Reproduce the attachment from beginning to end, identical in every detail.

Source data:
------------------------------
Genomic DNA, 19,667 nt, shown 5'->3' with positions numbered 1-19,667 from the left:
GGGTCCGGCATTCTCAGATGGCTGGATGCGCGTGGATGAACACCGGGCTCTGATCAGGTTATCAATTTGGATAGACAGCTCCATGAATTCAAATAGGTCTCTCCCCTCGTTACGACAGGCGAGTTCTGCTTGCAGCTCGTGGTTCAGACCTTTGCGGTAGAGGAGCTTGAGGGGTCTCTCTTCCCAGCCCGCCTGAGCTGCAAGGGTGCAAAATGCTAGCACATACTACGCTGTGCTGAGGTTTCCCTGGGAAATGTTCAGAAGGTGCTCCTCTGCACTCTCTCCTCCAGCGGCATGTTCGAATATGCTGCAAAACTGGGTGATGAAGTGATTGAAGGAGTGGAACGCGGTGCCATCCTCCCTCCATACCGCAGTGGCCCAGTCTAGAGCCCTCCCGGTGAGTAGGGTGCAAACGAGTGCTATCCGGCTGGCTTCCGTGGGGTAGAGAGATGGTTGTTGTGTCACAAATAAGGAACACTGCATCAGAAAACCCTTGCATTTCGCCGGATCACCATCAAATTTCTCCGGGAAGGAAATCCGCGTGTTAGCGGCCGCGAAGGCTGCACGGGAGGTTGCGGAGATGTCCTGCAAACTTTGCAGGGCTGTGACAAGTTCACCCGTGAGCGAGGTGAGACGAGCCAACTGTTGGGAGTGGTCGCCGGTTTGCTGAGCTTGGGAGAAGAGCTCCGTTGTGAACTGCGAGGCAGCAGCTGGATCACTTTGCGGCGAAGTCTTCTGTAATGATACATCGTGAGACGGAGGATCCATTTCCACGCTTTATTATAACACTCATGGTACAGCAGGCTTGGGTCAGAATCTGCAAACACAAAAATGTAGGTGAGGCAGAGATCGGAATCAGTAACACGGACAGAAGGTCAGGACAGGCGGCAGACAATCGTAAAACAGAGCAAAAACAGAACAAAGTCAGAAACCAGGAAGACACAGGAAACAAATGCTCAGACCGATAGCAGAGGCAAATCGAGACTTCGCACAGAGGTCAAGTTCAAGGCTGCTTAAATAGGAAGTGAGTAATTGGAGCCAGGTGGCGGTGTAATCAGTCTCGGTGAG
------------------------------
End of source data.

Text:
Genomic DNA, 19,667 nt, shown 5'->3' with positions numbered 1-19,667 from the left:
GGGTCCGGCATTCTCAGATGGCTGGATGCGCGTGGATGAACACCGGGCTCTGATCAGGTTATCAATTTGGATAGACAGCTCCATGAATTCAAATAGGTCTCTCCCCTCGTTACGACAGGCGAGTTCTGCTTGCAGCTCGTGGTTCAGACCTTTGCGGTAGAGGAGCTTGAGGGGTCTCTCTTCCCAGCCCGCCTGAGCTGCAAGGGTGCAAAATGCTAGCACATACTACGCTGTGCTGAGGTTTCCCTGGGAAATGTTCAGAAGGTGCTCCTCTGCACTCTCTCCTCCAGCGGCATGTTCGAATATGCTGCAAAACTGGGTGATGAAGTGATTGAAGGAGTGGAACGCGGTGCCATCCTCCCTCCATACCGCAGTGGCCCAGTCTAGAGCCCTCCCGGTGAGTAGGGTGCAAACGAGTGCTATCCGGCTGGCTTCCGTGGGGTAGAGAGATGGTTGTTGTGTCACAAATAAGGAACACTGCATCAGAAAACCCTTGCATTTCGCCGGATCACCATCAAATTTCTCCGGGAAGGAAATCCGCGTGTTAGCGGCCGCGAAGGCTGCACGGGAGGTTGCGGAGATGTCCTGCAAACTTTGCAGGGCTGTGACAAGTTCACCCGTGAGCGAGGTGAGACGAGCCAACTGTTGGGAGTGGTCGCCGGTTTGCTGAGCTTGGGAGAAGAGCTCCGTTGTGAACTGCGAGGCAGCAGCTGGATCACTTTGCGGCGAAGTCTTCTGTAATGATACATCGTGAGACGGAGGATCCATTTCCACGCTTTATTATAACACTCATGGTACAGCAGGCTTGGGTCAGAATCTGCAAACACAAAAATGTAGGTGAGGCAGAGATCGGAATCAGTAACACGGACAGAAGGTCAGGACAGGCGGCAGACAATCGTAAAACAGAGCAAAAACAGAACAAAGTCAGAAACCAGGAAGACACAGGAAACAAATGCTCAGACCGATAGCAGAGGCAAATCGAGACTTCGCACAGAGGTCAAGTTCAAGGCTGCTTAAATAGGAAGTGAGTAATTGGAGCCAGGTGGCGGTGTAATCAGTCTCGGTGAG